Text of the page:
Guest Blog Post: Pretzel Rolls!

March 26, 2010

My good friend Kaleb takes over the blog today. He and I (and my sister, too) all baked these Pretzel Rolls last week. He writes about them below and shows off his excellence culinary skills. He’s great in the kitchen, especially when covered with flour.

Take it away, Kaleb…

To lye or not to lye…that is the question.

Luckily, there are not a lot of morals involved in baking. Well, that is, as long as you’re not the mother in Flowers in the Attic. But let’s think of softer memories filled with soft pretzels and beautiful german blue-eyed boys in lederhosen. A few years ago, I lunched at Rockit restaurant and bar in downtown Chicago and encountered a burger on a pretzel bun…a match that titillates my taste buds to this day. So with a little prodding from Mr. Klonsky, I set out to recreate a soft pretzel roll in my humble kitchen.

With a little research (thank you Al Gore and the World Wide Web), I came across a couple of blogs offering pretzel recipes and more debating whether or not a lye bath was necessary to capture the authenticity of the German delight. Lye is a caustic material and highly corrosive—so not for the faint of heart nor the amateur baker such as myself. Me without my hazmat suit nor a fashionable pair of goggles means that I had to search for another approach. Luckily I came across two blogs (thefreshloaf.com; http://allrecipes.com/Recipe/Buttery-Soft-Pretzels/Detail.aspx) offering less daunting alternatives with promising results. Taking the best from both blogs, I came up with a great pretzel roll recipe that I’m hoping you’ll enjoy as much as I do…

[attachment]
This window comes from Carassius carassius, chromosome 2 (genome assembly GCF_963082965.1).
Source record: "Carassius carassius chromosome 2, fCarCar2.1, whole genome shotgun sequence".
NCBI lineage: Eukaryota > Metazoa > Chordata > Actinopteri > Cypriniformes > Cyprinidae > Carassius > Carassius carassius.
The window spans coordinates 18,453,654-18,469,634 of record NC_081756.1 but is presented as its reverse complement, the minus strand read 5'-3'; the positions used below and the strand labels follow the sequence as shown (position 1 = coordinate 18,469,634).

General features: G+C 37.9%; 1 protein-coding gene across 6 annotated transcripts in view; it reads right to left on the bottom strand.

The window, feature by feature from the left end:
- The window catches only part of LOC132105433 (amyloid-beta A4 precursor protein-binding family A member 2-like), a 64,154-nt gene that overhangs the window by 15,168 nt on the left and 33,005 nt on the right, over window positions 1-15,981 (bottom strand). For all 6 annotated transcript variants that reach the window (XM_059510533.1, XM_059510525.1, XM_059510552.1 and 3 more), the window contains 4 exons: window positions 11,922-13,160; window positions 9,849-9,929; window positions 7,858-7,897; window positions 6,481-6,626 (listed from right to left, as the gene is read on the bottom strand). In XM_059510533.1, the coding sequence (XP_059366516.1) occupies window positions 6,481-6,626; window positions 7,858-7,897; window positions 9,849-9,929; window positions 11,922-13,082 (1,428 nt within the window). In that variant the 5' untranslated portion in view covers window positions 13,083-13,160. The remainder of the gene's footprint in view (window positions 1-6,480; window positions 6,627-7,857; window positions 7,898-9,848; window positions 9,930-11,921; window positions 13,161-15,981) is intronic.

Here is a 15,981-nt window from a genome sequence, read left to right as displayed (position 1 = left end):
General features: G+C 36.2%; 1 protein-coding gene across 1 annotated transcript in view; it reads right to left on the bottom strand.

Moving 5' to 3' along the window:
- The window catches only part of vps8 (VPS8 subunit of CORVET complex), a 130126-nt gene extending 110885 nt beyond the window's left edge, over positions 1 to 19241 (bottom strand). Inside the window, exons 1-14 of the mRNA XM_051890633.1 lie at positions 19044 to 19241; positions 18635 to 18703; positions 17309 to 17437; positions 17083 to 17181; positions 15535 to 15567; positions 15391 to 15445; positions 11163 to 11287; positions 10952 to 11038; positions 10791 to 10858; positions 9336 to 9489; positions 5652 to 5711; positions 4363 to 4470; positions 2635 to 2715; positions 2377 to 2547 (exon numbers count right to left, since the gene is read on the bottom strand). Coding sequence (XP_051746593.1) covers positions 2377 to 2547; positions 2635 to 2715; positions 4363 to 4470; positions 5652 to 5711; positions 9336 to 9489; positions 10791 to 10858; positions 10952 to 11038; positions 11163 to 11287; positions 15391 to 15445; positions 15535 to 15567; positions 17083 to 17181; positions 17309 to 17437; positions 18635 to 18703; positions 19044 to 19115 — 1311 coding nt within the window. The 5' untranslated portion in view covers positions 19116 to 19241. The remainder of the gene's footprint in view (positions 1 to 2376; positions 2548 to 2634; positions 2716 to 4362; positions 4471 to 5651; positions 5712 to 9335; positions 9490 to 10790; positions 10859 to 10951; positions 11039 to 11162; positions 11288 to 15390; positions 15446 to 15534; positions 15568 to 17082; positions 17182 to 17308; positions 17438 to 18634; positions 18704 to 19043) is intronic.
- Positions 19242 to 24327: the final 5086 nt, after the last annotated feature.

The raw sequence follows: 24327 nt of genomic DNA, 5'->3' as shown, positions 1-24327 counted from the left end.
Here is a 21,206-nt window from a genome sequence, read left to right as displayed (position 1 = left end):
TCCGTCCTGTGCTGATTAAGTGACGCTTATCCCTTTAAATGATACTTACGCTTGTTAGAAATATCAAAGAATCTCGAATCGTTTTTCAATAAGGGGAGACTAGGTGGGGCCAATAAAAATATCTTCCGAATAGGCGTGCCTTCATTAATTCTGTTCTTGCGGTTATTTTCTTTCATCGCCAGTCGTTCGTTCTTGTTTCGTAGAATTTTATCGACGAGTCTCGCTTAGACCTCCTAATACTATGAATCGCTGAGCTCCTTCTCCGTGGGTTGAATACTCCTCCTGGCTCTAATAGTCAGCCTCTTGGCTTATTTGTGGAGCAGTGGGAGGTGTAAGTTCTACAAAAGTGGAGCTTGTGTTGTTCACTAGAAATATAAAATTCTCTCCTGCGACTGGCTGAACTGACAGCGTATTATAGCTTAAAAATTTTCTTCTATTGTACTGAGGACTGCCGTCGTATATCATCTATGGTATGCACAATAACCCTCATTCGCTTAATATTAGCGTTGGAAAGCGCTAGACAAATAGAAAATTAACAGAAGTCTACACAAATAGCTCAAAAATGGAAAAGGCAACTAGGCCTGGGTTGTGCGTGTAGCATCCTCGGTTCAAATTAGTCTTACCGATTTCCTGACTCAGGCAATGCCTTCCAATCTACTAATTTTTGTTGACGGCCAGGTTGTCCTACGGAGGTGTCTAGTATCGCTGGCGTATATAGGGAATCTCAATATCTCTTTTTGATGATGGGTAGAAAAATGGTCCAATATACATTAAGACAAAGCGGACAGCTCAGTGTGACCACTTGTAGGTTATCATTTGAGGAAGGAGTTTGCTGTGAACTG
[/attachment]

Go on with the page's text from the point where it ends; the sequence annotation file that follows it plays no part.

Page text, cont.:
Pretzel Rolls

Adapted from thefreshloaf.com and allrecipes.com

Serving: 8 rolls

The night before: create a pâté fermentée —this will help deliver a little more flavor to your pretzels; however, it’s not essential. If you choose not to use it, just add the same ingredients to the main recipe that follows.

Pâté Fermentée by Peter Reinhart; The Bread Baker’s Apprentice

2 1/4 cups (10 ounces) unbleached bread flour
3/4 teaspoon salt
1/2 teaspoon instant yeast
3/4 cup + 2 tablespoons (7 ounces) water, at room temperature


  • Reinhart suggests half all-purpose and half bread flour. Look for bread flour at your local grocer or you can purchase online. I prefer King Arthur Bread Flour. And secretly dream of going to their school in Vermont.
  • The suggested amount of water is ¾ cups plus 2 tbsp—I definitely needed the extra 2..not too sticky or tacky…just right.


Mix all of the ingredients in a bowl until the dough comes together and knead until it goes from a sticky mess to a smooth ball – this usually takes about 10 minutes. For kneading, try to stretch the dough to activate the glutens and start forming the protein strands—the foundation of great breads. Once done transfer to a lightly oiled (hello, PAM), sealable container (larger Ziploc or Gladware), rub the dough against the oiled bowl or container to lighly coat the dough with oil (or you can just spritz it a couple of times with PAM), seal container and let rise for about 1 hour at room temperature or until it expands to 1 1/2 times its size.

Punch down the dough lightly and return to the sealed container and place into the refrigerator. Keep in the refrigerator overnight or for 8 hours. The pre-ferment will be usable for up to 3 days or you can freeze the mixture for up to 3 months.